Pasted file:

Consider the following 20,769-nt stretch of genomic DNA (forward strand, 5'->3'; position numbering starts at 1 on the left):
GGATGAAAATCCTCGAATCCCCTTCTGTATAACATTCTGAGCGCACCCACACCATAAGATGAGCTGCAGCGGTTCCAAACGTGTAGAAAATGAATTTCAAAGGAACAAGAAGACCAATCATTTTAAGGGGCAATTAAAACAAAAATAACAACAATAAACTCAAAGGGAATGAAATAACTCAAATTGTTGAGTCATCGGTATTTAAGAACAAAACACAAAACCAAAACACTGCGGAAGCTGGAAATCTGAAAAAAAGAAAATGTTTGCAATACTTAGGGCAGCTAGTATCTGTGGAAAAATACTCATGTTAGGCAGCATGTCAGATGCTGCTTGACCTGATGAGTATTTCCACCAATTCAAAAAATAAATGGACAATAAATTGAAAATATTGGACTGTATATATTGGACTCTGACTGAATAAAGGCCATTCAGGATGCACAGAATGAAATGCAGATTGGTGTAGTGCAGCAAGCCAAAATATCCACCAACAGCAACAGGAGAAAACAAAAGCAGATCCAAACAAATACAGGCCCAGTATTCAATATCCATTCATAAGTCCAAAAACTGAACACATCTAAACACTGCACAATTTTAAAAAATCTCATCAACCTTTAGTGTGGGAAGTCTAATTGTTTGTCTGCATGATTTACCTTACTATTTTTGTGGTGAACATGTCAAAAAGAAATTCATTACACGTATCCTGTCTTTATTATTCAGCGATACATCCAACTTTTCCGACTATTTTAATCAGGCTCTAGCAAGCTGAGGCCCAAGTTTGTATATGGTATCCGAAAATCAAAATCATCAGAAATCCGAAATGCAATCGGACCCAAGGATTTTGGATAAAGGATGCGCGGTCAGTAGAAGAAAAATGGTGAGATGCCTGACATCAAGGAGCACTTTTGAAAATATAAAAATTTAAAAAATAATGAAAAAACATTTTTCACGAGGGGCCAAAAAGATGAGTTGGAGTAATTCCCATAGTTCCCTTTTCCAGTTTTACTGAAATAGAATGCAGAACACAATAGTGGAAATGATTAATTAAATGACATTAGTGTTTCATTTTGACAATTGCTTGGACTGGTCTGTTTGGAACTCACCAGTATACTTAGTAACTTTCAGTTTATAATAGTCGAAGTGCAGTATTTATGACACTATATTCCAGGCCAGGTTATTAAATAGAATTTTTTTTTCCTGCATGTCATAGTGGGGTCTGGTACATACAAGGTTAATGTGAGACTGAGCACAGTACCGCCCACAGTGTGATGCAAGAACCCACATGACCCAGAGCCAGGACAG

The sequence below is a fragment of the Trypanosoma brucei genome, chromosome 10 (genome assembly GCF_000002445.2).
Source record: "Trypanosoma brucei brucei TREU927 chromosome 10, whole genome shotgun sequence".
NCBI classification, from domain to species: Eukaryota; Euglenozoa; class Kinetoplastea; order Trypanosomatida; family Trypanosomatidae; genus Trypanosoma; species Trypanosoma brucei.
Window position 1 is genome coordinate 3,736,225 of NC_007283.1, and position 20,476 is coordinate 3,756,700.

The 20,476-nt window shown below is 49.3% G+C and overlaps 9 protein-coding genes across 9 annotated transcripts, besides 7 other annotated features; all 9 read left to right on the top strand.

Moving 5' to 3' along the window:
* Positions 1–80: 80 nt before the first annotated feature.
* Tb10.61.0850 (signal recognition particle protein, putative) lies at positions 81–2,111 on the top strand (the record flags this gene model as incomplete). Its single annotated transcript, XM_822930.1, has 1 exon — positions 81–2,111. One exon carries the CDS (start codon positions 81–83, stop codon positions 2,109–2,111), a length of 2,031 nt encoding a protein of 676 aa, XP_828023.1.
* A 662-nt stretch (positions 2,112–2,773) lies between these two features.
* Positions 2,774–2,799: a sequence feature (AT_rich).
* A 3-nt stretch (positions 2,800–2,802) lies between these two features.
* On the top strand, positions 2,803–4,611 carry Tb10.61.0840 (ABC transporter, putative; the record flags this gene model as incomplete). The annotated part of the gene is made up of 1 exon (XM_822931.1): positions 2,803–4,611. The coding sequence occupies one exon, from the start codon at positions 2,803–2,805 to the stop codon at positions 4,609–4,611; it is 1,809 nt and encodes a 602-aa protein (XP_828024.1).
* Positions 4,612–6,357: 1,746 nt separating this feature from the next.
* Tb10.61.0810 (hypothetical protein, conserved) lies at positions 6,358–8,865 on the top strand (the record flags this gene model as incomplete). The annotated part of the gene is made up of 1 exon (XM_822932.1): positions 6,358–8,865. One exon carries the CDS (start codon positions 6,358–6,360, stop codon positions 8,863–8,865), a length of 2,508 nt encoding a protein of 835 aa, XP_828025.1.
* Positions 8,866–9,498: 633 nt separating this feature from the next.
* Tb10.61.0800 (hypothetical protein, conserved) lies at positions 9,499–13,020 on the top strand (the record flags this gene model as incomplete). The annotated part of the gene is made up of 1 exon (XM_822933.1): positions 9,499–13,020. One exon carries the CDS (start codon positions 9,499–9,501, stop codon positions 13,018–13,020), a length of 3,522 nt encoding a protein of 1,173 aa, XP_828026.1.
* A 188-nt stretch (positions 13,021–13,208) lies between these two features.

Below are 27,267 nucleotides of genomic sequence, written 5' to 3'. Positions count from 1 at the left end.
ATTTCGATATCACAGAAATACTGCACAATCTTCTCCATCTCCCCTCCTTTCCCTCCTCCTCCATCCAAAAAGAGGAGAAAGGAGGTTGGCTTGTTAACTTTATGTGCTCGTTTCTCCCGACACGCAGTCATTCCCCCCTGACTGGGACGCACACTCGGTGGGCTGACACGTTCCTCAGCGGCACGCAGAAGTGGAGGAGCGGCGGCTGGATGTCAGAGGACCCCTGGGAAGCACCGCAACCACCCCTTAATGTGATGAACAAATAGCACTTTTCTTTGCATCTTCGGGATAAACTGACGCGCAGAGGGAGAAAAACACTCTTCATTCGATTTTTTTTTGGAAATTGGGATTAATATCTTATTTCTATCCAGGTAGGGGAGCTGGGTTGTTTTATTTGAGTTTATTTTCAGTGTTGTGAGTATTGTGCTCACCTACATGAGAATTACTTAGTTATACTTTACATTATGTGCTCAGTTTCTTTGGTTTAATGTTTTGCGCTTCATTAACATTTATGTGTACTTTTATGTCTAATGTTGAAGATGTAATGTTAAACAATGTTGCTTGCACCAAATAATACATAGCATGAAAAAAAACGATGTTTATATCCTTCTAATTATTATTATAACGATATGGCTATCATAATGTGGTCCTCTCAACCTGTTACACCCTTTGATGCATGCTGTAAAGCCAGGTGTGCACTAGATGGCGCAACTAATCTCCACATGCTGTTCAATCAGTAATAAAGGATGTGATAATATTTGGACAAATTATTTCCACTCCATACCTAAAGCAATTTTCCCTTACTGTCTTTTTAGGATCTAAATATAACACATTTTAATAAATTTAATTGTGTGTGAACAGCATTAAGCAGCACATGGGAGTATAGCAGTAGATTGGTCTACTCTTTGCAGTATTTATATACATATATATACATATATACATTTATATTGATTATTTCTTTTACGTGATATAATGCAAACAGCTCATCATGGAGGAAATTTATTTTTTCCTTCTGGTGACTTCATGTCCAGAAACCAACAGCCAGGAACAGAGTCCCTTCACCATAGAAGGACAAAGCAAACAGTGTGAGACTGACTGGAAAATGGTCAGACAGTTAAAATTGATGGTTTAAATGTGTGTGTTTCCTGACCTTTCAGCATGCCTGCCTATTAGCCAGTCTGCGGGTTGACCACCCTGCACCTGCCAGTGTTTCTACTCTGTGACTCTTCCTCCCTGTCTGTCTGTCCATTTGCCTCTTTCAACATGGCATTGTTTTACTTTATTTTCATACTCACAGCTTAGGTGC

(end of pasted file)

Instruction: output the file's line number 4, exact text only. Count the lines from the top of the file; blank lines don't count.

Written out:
Source record: "Trypanosoma brucei brucei TREU927 chromosome 10, whole genome shotgun sequence".